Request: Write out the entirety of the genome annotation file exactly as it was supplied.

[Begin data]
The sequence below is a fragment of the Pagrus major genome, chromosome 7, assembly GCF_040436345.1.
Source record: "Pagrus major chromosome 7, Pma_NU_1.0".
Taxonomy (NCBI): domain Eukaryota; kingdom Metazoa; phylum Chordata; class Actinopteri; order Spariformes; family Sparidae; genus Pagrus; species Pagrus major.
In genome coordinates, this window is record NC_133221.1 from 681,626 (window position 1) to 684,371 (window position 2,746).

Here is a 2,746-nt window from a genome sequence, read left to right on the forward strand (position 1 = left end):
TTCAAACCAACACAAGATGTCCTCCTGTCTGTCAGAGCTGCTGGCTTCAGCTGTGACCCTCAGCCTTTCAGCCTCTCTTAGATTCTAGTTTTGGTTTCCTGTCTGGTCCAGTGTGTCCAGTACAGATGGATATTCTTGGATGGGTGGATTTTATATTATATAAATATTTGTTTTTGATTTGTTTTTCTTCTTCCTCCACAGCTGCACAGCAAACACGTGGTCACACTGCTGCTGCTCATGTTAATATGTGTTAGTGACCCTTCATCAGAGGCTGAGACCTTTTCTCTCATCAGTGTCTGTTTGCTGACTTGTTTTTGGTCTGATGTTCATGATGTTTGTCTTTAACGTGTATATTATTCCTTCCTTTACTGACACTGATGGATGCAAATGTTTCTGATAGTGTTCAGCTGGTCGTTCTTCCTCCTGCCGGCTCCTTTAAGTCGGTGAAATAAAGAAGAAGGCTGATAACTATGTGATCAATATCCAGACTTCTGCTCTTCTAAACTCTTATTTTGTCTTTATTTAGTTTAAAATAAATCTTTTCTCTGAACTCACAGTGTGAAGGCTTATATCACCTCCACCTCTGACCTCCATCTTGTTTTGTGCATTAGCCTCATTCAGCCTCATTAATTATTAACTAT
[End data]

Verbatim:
The sequence below is a fragment of the Pagrus major genome, chromosome 7, assembly GCF_040436345.1.
Source record: "Pagrus major chromosome 7, Pma_NU_1.0".
Taxonomy (NCBI): domain Eukaryota; kingdom Metazoa; phylum Chordata; class Actinopteri; order Spariformes; family Sparidae; genus Pagrus; species Pagrus major.
In genome coordinates, this window is record NC_133221.1 from 681,626 (window position 1) to 684,371 (window position 2,746).

Here is a 2,746-nt window from a genome sequence, read left to right on the forward strand (position 1 = left end):
TTCAAACCAACACAAGATGTCCTCCTGTCTGTCAGAGCTGCTGGCTTCAGCTGTGACCCTCAGCCTTTCAGCCTCTCTTAGATTCTAGTTTTGGTTTCCTGTCTGGTCCAGTGTGTCCAGTACAGATGGATATTCTTGGATGGGTGGATTTTATATTATATAAATATTTGTTTTTGATTTGTTTTTCTTCTTCCTCCACAGCTGCACAGCAAACACGTGGTCACACTGCTGCTGCTCATGTTAATATGTGTTAGTGACCCTTCATCAGAGGCTGAGACCTTTTCTCTCATCAGTGTCTGTTTGCTGACTTGTTTTTGGTCTGATGTTCATGATGTTTGTCTTTAACGTGTATATTATTCCTTCCTTTACTGACACTGATGGATGCAAATGTTTCTGATAGTGTTCAGCTGGTCGTTCTTCCTCCTGCCGGCTCCTTTAAGTCGGTGAAATAAAGAAGAAGGCTGATAACTATGTGATCAATATCCAGACTTCTGCTCTTCTAAACTCTTATTTTGTCTTTATTTAGTTTAAAATAAATCTTTTCTCTGAACTCACAGTGTGAAGGCTTATATCACCTCCACCTCTGACCTCCATCTTGTTTTGTGCATTAGCCTCATTCAGCCTCATTAATTATTAACTAT